Will it be a feast or famine Tuesday at the Barretts March select sale of 2-year-olds in training? Recent results in the juvenile market suggest that consignors could experience both extremes.
A son of Indian Charlie with a long, ground-gobbling stride was among the standouts Sunday at Fairplex Park during the second and final under tack show for the Barretts March select sale of 2-year-olds in training. The bay colt worked the fastest eighth of a mile, covering the distance in :10.0.
The death of major buyer Ahmed Salman makes it difficult for Barretts president Jerry McMahon to predict how the market will perform at the company's March select sale of 2-year-olds in training Tuesday.
It used to be the industry's highest grossing juvenile auction. But the Barretts March select sale in Southern California has fallen on hard times in recent years. It has experienced growing difficulty attracting horses from major pinhookers on the East Coast. And it is no longer the favorite of the Japanese, who turn out in higher numbers for Fasig-Tipton Florida's Calder auction.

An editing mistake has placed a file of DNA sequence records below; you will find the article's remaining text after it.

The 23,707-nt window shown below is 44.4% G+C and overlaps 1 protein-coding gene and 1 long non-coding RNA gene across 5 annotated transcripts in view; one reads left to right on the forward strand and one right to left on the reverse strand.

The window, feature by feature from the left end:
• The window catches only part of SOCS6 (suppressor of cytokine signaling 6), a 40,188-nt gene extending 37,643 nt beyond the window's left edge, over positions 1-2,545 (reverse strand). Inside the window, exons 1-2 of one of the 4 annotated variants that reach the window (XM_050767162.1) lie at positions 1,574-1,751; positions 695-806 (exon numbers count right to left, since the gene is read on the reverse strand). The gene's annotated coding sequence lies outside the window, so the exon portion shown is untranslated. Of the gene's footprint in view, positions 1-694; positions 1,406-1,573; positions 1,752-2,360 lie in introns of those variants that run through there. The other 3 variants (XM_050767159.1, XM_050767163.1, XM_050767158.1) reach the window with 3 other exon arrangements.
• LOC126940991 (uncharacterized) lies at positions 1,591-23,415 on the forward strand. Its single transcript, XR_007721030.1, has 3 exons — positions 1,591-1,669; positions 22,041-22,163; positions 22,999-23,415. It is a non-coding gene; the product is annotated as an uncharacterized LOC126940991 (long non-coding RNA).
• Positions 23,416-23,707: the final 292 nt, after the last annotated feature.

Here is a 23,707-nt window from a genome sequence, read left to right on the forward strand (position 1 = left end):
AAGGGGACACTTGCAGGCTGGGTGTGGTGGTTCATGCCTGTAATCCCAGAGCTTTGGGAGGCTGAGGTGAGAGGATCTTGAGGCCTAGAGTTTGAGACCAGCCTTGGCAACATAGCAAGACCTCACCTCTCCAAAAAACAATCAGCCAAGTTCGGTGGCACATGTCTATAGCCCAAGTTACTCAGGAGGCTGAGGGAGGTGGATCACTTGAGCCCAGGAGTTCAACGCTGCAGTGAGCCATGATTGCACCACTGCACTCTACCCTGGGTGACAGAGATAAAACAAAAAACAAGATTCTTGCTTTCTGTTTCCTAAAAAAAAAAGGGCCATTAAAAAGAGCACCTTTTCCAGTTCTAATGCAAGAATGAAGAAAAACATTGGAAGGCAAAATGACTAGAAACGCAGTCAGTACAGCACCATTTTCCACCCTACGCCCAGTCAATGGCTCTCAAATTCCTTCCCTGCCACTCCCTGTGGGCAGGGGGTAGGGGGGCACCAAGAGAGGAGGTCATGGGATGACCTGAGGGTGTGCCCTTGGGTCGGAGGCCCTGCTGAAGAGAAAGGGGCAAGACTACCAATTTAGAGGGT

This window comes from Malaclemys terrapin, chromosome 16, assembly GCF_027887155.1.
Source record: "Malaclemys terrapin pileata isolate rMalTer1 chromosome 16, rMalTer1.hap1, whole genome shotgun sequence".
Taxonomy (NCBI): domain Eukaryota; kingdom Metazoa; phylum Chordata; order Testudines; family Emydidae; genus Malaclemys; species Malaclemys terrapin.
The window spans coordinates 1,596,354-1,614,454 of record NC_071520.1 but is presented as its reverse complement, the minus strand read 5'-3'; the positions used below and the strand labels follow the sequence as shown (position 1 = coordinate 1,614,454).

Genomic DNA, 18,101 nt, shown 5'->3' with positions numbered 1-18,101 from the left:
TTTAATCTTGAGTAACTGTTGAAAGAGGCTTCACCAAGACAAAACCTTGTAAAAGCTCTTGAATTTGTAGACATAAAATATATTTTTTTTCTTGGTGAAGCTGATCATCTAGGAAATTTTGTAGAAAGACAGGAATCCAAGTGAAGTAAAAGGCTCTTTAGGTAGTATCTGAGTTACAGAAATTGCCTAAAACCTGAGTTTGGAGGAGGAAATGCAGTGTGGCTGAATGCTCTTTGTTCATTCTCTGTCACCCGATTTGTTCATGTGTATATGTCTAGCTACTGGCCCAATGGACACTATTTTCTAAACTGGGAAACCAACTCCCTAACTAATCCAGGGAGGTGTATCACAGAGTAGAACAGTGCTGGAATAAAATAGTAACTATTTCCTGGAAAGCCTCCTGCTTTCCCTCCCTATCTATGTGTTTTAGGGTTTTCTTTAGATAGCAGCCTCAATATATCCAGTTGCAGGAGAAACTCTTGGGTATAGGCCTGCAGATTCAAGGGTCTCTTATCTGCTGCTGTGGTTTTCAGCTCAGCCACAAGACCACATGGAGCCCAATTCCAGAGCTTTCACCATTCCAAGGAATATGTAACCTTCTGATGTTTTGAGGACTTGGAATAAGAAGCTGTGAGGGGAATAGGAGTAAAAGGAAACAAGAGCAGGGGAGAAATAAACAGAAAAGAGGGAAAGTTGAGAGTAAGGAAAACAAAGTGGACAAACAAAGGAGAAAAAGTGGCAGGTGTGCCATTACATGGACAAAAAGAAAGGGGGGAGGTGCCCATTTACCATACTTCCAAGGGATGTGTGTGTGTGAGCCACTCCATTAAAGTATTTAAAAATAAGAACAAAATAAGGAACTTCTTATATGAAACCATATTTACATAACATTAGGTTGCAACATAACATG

Sale records were established for average and median during Keeneland's April auction of 2-year-olds in training. But those results didn't tell the whole story about what happened on a cold and snowy spring day in Central Kentucky. The buy-back rate inched upward to a sale-record high. The number sold plunged to a sale-record low. And consignors complained often about buyers who were too picky and too few in numbers. In other words, the auction experienced many of the same problems that afflicted earlier juvenile sales this year in Florida and California.
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